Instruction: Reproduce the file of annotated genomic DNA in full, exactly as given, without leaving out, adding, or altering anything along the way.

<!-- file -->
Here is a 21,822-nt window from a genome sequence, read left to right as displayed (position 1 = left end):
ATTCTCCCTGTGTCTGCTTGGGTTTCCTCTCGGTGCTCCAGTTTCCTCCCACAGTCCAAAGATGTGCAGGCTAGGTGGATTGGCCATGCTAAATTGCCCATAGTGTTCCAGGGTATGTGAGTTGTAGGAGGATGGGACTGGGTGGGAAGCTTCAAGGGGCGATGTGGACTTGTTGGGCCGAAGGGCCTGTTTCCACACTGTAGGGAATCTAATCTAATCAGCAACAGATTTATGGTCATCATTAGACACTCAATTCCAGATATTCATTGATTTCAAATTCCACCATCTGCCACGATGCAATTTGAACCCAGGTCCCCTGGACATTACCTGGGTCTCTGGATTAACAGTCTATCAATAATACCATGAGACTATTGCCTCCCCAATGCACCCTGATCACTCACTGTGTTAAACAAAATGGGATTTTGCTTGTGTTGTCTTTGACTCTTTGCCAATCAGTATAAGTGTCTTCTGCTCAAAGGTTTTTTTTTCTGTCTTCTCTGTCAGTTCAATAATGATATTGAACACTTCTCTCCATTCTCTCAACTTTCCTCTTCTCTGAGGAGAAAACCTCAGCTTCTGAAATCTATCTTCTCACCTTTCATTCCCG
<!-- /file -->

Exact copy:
Here is a 21,822-nt window from a genome sequence, read left to right as displayed (position 1 = left end):
ATTCTCCCTGTGTCTGCTTGGGTTTCCTCTCGGTGCTCCAGTTTCCTCCCACAGTCCAAAGATGTGCAGGCTAGGTGGATTGGCCATGCTAAATTGCCCATAGTGTTCCAGGGTATGTGAGTTGTAGGAGGATGGGACTGGGTGGGAAGCTTCAAGGGGCGATGTGGACTTGTTGGGCCGAAGGGCCTGTTTCCACACTGTAGGGAATCTAATCTAATCAGCAACAGATTTATGGTCATCATTAGACACTCAATTCCAGATATTCATTGATTTCAAATTCCACCATCTGCCACGATGCAATTTGAACCCAGGTCCCCTGGACATTACCTGGGTCTCTGGATTAACAGTCTATCAATAATACCATGAGACTATTGCCTCCCCAATGCACCCTGATCACTCACTGTGTTAAACAAAATGGGATTTTGCTTGTGTTGTCTTTGACTCTTTGCCAATCAGTATAAGTGTCTTCTGCTCAAAGGTTTTTTTTTCTGTCTTCTCTGTCAGTTCAATAATGATATTGAACACTTCTCTCCATTCTCTCAACTTTCCTCTTCTCTGAGGAGAAAACCTCAGCTTCTGAAATCTATCTTCTCACCTTTCATTCCCG